04-06-2023 08:46 AM - edited 04-10-2023 08:30 AM
How do you create a "shadow" group that is only located in the tenant, not reliant on an IDP? Add the group to the SCIM database directly using Postman or similar method and/or tool.
The use case in this instance is to create a group that is specific only to the tenant and "hidden" from the sight of others who are not Netskope tenant admins. A good example of this is creating a group which contains users who should be in an "offboarding" group, but are also members of the team who manages the IDP, i.e. Okta, that is set to provision users and groups to the tenant.
This will only apply to users who are provisioned to the tenant via SCIM from an IDP such as Okta. It cannot and should not be used when users are provisioned to the tenant using the Netskope Directory Importer or manually added to the tenant.
A high level overview of meeting this use case are:
NOTE: Do not proceed unless you are comfortable with using Postman or a similar tool and understand the repercussions of editing groups or users in the SCIM database. Irreparable damage to users and groups may occur which might impact tenant operations.
Download and Install Postman
Import a Postman Collection
Complete the following steps to import a Postman Collection for Netskope SCIM.
Create a "shadow" group using Postman.
Complete the following steps to create a “shadow” group using Postman.
Add the "offboarding" user to the "shadow" group.
Complete the following steps to add the "offboarding" user to the "shadow" group.
Limit activities, permissions, etc of the "shadow" group.
After the “shadow” group has been created and the “offboarding” user added to it, we are going to limit the ability of the user to interact with the Netskope Client and create policies specific to the “shadow” group and/or the “offboarding” user.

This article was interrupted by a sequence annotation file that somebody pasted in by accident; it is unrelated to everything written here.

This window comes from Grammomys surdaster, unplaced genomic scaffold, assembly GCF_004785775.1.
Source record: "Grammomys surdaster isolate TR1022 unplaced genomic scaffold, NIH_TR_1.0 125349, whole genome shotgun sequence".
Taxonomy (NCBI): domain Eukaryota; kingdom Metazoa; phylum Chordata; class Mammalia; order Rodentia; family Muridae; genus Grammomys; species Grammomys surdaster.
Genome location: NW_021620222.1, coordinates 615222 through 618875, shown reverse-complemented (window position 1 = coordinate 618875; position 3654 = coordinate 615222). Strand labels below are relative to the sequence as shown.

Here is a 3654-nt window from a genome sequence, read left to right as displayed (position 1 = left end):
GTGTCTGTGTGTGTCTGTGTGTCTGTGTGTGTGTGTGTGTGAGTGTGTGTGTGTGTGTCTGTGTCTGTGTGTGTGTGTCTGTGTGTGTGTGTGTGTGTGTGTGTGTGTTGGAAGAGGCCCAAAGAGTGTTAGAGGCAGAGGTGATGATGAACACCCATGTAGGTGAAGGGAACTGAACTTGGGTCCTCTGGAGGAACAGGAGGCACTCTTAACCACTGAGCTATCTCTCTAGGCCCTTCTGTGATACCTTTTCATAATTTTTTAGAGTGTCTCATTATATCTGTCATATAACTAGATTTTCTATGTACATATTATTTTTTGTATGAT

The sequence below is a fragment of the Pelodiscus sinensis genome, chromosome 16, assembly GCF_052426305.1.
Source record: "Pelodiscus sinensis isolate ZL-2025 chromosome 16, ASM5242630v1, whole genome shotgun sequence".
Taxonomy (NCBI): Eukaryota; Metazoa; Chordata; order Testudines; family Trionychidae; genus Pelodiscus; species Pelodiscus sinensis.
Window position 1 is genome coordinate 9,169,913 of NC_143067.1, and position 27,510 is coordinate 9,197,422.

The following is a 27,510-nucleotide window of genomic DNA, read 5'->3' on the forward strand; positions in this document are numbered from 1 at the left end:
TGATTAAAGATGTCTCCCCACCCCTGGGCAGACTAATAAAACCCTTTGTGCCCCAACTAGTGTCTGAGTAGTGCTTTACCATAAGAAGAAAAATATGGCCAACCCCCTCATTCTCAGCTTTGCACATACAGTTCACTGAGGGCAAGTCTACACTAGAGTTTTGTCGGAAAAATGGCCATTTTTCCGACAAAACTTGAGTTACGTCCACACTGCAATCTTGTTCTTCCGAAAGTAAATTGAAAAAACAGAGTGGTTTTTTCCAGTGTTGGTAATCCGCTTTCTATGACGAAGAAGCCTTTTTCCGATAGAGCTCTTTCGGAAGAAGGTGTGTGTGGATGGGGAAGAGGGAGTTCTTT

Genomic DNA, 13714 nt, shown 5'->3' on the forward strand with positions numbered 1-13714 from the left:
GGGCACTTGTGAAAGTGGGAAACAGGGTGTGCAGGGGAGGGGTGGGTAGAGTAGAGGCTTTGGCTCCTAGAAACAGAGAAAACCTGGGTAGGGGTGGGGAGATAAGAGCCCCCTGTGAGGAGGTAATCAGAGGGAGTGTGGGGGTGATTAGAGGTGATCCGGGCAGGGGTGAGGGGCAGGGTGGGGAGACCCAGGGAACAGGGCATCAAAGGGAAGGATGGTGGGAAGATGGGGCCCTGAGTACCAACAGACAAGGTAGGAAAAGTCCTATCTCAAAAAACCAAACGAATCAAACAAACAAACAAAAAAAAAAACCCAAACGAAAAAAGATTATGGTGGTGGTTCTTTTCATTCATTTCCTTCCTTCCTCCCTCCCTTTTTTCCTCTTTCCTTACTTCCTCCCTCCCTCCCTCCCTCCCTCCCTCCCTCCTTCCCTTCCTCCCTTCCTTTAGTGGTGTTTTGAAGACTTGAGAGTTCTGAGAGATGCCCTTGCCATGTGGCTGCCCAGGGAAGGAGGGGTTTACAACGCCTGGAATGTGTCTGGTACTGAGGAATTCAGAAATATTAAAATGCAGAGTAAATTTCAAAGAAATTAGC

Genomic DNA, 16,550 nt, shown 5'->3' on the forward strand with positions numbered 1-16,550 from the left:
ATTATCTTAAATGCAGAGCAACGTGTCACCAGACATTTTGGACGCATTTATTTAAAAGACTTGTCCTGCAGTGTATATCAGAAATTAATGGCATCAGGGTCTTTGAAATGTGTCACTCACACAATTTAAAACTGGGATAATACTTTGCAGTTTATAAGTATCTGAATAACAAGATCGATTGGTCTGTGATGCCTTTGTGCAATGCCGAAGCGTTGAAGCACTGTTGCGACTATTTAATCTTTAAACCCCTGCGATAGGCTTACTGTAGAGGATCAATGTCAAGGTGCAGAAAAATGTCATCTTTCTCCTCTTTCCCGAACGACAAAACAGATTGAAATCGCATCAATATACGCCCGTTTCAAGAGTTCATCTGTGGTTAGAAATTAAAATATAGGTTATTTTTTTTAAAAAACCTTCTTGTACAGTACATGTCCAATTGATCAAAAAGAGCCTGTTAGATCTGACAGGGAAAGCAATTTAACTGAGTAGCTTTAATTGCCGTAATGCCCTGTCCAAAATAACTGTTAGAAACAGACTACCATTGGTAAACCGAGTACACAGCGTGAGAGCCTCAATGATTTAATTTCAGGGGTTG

As a reminder, the “shadow” group was created to maintain control of groups in the tenant without knowledge of IDP administrators. Therefore it is advisable to create groups similar to those in use within the tenant to avoid alerting others. For example, “Default tenant config” might become “Default tenant c0nfig”, where then “o” is replaced with a 0.
If all client configurations have similar restrictions such as administrative passwords, then creating a client configuration for this new “shadow” group might not be warranted. However, by creating a client configuration specifically for the new group, we are able to align configurations to groups thereby making administration and operations easier in the future, same applies with steering configurations.
With regards to policies, policy decisions may be made to move objects into legal holds if an “offboarding” user is sharing objects publicly or externally for API-enabled Protection such as Microsoft’s Office 365 OneDrive for Business.
With Real-time Enabled protection, we are able to create a policy that alerts when someone in the “shadow” group performs activities that will potentially exfiltrate data.
By utilizing the API-enabled Protection and Real-time Protection policies mentioned earlier, we are able to achieve various use cases such as placing objects under legal hold during the offboarding of users and detecting any activities that could lead to data exfiltration, among others. Although these use cases may appear simple, there are numerous other possibilities that can be accomplished by adopting a creative and open-minded approach.
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